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Switching to Renewable Energy – Weighing Opinions

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Alberta’s new Premier Jim Prentice has taken an active approach to Alberta’s energy issues. According to an article published in the Financial Post’s FP Comment he has been commenting on using renewable energy sources such as wind and solar power using a wind or solar power company, to replace Alberta’s coal-fired electrical generation.

This nnts that some Albertans are fearful of a government-mandated investment of these energy options at the expense of taxpayers and ratepayers have been spreading, specifically over the internet.

The same article contained information taken from the U.S.Energy Information Administration estimated the cost of generating new coal power at $96/MWh, natural gaas at about $65/MWh, solar (photovoltaic) at about $130/MWh, and solar (thermal) at $243/MWh.

“These numbers have some hidden assumptions in them, “commented Chris Vilcsak, President and CEO for Solution 105. “For instance, the cost shown for coal generation includes the cost for Carbon Capture and Storage (CCS), which is extremely costly and really not worth the money required and yet Alberta continues to spend on this uneconomic project for PR and to support the coal plant generation companies.”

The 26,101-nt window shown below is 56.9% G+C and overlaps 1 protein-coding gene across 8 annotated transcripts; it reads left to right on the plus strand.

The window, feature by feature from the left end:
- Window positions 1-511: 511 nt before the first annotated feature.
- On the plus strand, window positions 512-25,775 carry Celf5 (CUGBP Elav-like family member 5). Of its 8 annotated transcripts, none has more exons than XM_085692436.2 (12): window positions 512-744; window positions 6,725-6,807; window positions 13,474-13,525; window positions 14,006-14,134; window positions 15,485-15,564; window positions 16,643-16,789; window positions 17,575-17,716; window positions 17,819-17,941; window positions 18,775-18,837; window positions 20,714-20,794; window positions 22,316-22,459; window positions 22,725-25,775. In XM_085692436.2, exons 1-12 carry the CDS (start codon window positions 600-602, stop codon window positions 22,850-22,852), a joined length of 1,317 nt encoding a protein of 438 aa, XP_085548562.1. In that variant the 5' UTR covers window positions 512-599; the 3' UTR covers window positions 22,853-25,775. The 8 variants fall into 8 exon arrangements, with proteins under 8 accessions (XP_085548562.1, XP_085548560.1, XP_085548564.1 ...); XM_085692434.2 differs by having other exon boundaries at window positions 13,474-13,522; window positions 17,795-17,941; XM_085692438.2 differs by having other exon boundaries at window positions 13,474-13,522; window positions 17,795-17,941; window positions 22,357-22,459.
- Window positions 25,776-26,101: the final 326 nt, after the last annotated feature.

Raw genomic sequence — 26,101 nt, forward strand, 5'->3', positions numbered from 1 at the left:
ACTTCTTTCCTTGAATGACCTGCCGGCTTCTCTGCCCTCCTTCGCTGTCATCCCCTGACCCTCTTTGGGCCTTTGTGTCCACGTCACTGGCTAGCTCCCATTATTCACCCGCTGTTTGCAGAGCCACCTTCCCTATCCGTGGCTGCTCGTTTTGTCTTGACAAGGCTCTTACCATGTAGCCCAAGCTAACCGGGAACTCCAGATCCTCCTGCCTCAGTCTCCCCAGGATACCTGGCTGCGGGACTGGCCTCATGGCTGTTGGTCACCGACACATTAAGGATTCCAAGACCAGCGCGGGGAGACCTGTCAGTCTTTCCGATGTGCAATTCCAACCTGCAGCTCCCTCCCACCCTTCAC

Vilcsak also commented that about $2 billion committed on CCS so far.

The article continued to press the cost of switching to renewable energy sources, comparing it to an unsuccessful switch made in Ontario, and the great cost it would be for Albertans. The author, Kenneth Green, Senior Director of the Natural Resource Policy, Fraser Institue, believes that the province should continue to use existing technologies to retrofit aging coal plants instead of investing in the renewable switch.

“Premier Prentice’s rhetoric about doing more to reduce greenhouse gas emissions is understandable, and his stated aversion to unilateral Canadian greenhouse gas controls, or dubious carbon-capture schemes, is laudable, but his focus on government promotion of renewables is misplaced. With the cost of gas-fired generation projected to be cheaper than coal out to 2040, it’s logical to expect that as coal plants age beyond their useful life, they will be replaced or retrofitted to burn natural gas. That will affordably and naturally reduce provincial greenhouse gas emissions as well.” (Source: Financial Post)

Alberta’s Premier responded with this:

Response from Prentice